Page 3 of 11
Steven Chu
U.S. Secretaries of Energy Steven Chu and Commerce Gary Locke (not pictured) hold a joint press conference the the American embassy in Beijing on July 16, 2009. The joint visit by the two Chinese-American Secretaries is the first time such visit in the history of U.S.-China relations. The United States and China need to lead the fight against climate change, both Secretaries reenforced during a press conference. (UPI Photo/Stephen Shaver)

Steven Chu (born February 28, 1948) is an American physicist and the 12th United States Secretary of Energy. Chu is known for his research at Bell Labs in cooling and trapping of atoms with laser light, which won him the Nobel Prize in Physics in 1997, along with his scientific colleagues Claude Cohen-Tannoudji and William Daniel Phillips. At the time of his appointment as Energy Secretary, he was a professor of physics and molecular and cellular biology at the University of California, Berkeley and the director of the Lawrence Berkeley National Laboratory, where his research was concerned primarily with the study of biological systems at the single molecule level. Previously, he had been a professor of physics at Stanford University. He is a vocal advocate for more research into alternative energy and nuclear power, arguing that a shift away from fossil fuels is essential to combating climate change. For example, he has conceived of a global "glucose economy", a form of a low-carbon economy, in which glucose from tropical plants is shipped around like oil is today.

Chu, a Chinese American, was born in St. Louis, Missouri, with ancestry from Taicang, in Jiangsu province, and graduated from Garden City High School. He received both a B.A. in mathematics and a B.S. in physics in 1970 from the University of Rochester. He went on to earn his Ph.D. in physics from the University of California, Berkeley, in 1976, during which he was supported by a National Science Foundation Graduate Research Fellowship.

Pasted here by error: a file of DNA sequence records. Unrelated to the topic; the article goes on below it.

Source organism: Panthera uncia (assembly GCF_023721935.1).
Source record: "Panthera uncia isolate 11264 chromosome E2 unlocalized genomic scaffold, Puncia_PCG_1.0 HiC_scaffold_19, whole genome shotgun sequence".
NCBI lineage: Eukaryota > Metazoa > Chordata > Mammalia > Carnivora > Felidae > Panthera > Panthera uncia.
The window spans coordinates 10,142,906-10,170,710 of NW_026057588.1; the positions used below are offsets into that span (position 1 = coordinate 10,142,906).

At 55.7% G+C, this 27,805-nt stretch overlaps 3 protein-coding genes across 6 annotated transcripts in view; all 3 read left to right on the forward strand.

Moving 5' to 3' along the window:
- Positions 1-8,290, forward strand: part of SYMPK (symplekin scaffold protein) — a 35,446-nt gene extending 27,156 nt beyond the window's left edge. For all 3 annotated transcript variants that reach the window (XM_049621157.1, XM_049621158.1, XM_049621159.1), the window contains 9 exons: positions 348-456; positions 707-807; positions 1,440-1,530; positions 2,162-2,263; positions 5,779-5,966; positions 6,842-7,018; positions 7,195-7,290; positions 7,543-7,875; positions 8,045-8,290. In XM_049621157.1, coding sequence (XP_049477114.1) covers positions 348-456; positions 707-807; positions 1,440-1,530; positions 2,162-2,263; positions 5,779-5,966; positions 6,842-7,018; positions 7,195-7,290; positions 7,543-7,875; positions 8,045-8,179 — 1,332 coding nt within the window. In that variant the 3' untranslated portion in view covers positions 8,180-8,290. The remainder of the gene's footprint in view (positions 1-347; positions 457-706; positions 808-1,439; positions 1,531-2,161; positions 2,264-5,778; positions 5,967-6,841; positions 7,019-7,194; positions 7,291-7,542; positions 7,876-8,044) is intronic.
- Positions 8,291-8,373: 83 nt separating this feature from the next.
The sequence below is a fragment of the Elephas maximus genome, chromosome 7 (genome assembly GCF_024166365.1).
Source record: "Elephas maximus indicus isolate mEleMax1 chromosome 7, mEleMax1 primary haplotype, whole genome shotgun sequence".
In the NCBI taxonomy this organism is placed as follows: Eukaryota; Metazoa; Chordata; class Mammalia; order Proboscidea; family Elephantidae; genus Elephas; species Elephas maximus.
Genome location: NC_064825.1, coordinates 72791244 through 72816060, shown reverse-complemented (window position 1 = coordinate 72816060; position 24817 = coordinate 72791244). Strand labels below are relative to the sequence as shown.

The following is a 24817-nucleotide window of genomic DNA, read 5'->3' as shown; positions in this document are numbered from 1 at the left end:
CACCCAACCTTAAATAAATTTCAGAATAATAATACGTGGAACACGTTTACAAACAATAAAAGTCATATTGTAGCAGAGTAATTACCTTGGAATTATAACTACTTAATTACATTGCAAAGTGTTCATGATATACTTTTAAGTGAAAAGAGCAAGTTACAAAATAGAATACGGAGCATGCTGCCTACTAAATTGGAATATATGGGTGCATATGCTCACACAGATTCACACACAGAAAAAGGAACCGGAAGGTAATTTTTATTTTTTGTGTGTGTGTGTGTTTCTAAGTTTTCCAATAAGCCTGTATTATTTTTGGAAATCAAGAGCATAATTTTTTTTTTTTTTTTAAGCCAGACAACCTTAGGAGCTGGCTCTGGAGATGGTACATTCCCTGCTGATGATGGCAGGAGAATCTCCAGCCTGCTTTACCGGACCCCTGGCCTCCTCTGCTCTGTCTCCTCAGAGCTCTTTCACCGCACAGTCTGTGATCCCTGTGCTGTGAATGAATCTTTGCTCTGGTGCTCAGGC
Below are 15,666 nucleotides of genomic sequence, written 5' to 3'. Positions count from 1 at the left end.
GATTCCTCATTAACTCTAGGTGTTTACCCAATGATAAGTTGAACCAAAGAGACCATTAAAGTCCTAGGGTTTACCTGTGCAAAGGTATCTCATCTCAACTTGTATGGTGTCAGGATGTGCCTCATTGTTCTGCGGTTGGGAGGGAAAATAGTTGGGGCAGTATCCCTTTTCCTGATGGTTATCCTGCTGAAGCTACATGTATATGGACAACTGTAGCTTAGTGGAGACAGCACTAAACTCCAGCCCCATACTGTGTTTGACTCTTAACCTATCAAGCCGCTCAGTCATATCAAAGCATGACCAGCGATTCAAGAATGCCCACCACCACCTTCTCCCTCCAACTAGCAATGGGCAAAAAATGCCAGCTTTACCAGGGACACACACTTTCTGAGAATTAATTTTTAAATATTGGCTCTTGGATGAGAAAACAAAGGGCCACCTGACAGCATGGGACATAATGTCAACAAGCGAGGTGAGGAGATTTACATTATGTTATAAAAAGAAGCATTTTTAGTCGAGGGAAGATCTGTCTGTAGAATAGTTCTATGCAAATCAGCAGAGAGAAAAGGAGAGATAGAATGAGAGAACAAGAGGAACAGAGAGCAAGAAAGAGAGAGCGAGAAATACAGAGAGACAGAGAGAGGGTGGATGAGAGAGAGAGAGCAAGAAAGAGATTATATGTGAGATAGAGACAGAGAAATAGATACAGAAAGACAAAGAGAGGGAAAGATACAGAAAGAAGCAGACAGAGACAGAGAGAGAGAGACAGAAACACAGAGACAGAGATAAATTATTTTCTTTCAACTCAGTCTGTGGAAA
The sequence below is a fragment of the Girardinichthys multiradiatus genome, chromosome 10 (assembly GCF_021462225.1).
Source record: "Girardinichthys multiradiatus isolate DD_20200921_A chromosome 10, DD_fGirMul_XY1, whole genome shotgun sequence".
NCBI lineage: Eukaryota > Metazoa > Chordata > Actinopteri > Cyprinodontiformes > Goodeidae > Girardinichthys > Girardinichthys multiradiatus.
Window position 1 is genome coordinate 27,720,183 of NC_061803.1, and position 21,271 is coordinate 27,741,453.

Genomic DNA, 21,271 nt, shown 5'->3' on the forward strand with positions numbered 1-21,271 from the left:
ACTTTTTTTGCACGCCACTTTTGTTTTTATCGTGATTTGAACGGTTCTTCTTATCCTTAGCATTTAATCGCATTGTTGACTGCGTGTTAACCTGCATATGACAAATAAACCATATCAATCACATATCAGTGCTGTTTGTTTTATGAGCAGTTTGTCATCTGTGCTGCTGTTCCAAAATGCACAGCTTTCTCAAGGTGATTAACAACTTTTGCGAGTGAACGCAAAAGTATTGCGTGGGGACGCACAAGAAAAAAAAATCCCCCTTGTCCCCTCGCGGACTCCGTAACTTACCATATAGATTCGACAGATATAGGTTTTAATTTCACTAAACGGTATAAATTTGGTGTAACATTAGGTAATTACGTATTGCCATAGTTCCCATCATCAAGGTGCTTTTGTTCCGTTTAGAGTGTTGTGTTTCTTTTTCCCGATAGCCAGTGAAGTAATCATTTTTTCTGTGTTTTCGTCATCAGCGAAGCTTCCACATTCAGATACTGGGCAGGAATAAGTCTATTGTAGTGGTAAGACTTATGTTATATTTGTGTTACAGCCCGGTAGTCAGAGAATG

Chu comes from a family of scholars. His father earned an advanced chemical engineering degree at the Massachusetts Institute of Technology and taught at Washington University in St. Louis and Brooklyn Polytechnic Institute, while his mother studied economics. His maternal grandfather, Dr. Shu-tian Li earned a Ph.D. degree from Cornell University and his mother's uncle, Li Shu-hua, a notable physical scientist, studied physics at the Sorbonne before they returned to China. His older brother Gilbert Chu is a professor and researcher of biochemistry and medicine at Stanford University. His younger brother, Morgan Chu, is a partner and the former Co-Managing Partner at the law firm Irell & Manella LLP. According to Chu, his two brothers and four cousins earned three M.D.s, four Ph.D.s, and a J.D. among them. In 1997, he married Jean Fetter, a British American and an Oxford-trained physicist. He has two sons, Geoffrey and Michael, from a previous marriage to Lisa Chu-Thielbar.

This article is licensed under the GNU Free Documentation License.
It uses material from the Wikipedia article "Steven Chu."